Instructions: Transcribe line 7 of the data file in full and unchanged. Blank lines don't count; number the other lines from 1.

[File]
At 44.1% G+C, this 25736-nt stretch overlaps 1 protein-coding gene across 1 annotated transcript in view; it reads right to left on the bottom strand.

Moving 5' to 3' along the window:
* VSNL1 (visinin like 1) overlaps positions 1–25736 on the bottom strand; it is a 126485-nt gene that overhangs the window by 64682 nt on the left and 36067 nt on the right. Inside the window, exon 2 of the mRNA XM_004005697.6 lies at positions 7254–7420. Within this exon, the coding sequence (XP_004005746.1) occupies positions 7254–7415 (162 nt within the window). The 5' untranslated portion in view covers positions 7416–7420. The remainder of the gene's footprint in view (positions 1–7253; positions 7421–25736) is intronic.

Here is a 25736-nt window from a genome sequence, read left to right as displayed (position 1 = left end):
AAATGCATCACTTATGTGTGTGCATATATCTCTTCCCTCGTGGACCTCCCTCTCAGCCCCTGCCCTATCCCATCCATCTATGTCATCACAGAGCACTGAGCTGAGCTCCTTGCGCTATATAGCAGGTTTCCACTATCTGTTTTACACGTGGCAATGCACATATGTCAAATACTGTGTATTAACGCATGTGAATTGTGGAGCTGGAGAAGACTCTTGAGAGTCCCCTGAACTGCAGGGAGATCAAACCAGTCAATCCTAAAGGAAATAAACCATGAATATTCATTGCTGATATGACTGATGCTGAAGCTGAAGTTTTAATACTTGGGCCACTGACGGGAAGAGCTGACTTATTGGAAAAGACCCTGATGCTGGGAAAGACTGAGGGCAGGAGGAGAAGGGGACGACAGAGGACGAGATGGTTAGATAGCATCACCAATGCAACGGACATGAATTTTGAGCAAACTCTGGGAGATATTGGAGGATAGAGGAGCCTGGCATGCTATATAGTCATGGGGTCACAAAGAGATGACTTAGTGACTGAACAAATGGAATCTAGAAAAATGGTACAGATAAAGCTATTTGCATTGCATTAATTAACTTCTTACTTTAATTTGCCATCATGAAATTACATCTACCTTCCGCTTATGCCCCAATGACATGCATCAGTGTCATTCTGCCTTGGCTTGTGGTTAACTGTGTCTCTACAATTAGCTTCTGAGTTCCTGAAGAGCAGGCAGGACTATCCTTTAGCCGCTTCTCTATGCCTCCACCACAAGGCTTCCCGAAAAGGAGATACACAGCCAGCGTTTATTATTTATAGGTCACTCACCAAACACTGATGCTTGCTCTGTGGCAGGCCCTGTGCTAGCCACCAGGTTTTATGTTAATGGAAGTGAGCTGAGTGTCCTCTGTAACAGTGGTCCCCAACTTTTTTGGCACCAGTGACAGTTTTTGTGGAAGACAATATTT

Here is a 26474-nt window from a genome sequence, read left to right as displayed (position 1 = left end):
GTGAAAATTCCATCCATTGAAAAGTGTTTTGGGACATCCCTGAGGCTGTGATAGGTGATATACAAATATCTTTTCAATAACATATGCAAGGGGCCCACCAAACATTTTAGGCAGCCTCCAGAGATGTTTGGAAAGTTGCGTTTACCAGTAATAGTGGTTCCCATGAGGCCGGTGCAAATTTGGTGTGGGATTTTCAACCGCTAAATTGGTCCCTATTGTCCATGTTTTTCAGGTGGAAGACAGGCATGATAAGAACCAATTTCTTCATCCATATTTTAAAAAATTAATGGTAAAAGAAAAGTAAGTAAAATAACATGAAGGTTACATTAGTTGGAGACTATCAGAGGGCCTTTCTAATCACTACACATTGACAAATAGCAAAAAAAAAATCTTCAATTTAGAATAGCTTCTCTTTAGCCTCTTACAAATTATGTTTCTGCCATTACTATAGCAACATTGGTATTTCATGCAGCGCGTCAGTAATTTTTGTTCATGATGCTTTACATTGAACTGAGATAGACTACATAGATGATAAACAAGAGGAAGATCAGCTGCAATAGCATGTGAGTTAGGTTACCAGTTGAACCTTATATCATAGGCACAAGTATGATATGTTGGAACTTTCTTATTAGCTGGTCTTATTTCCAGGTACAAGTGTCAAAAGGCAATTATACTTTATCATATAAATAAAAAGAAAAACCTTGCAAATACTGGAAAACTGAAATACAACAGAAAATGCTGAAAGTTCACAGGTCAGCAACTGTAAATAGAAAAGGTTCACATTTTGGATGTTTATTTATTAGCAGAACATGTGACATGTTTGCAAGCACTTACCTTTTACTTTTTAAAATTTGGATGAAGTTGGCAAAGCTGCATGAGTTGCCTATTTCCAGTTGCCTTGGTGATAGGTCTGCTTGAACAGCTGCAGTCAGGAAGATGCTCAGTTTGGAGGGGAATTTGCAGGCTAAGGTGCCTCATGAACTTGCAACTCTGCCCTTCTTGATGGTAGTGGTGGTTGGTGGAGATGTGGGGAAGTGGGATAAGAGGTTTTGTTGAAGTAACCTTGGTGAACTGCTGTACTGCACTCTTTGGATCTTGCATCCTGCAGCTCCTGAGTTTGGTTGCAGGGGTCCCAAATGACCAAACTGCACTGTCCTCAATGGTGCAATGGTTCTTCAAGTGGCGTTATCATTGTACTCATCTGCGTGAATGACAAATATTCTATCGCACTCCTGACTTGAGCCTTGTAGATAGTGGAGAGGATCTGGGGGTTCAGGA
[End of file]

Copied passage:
GTGAAAATTCCATCCATTGAAAAGTGTTTTGGGACATCCCTGAGGCTGTGATAGGTGATATACAAATATCTTTTCAATAACATATGCAAGGGGCCCACCAAACATTTTAGGCAGCCTCCAGAGATGTTTGGAAAGTTGCGTTTACCAGTAATAGTGGTTCCCATGAGGCCGGTGCAAATTTGGTGTGGGATTTTCAACCGCTAAATTGGTCCCTATTGTCCATGTTTTTCAGGTGGAAGACAGGCATGATAAGAACCAATTTCTTCATCCATATTTTAAAAAATTAATGGTAAAAGAAAAGTAAGTAAAATAACATGAAGGTTACATTAGTTGGAGACTATCAGAGGGCCTTTCTAATCACTACACATTGACAAATAGCAAAAAAAAAATCTTCAATTTAGAATAGCTTCTCTTTAGCCTCTTACAAATTATGTTTCTGCCATTACTATAGCAACATTGGTATTTCATGCAGCGCGTCAGTAATTTTTGTTCATGATGCTTTACATTGAACTGAGATAGACTACATAGATGATAAACAAGAGGAAGATCAGCTGCAATAGCATGTGAGTTAGGTTACCAGTTGAACCTTATATCATAGGCACAAGTATGATATGTTGGAACTTTCTTATTAGCTGGTCTTATTTCCAGGTACAAGTGTCAAAAGGCAATTATACTTTATCATATAAATAAAAAGAAAAACCTTGCAAATACTGGAAAACTGAAATACAACAGAAAATGCTGAAAGTTCACAGGTCAGCAACTGTAAATAGAAAAGGTTCACATTTTGGATGTTTATTTATTAGCAGAACATGTGACATGTTTGCAAGCACTTACCTTTTACTTTTTAAAATTTGGATGAAGTTGGCAAAGCTGCATGAGTTGCCTATTTCCAGTTGCCTTGGTGATAGGTCTGCTTGAACAGCTGCAGTCAGGAAGATGCTCAGTTTGGAGGGGAATTTGCAGGCTAAGGTGCCTCATGAACTTGCAACTCTGCCCTTCTTGATGGTAGTGGTGGTTGGTGGAGATGTGGGGAAGTGGGATAAGAGGTTTTGTTGAAGTAACCTTGGTGAACTGCTGTACTGCACTCTTTGGATCTTGCATCCTGCAGCTCCTGAGTTTGGTTGCAGGGGTCCCAAATGACCAAACTGCACTGTCCTCAATGGTGCAATGGTTCTTCAAGTGGCGTTATCATTGTACTCATCTGCGTGAATGACAAATATTCTATCGCACTCCTGACTTGAGCCTTGTAGATAGTGGAGAGGATCTGGGGGTTCAGGA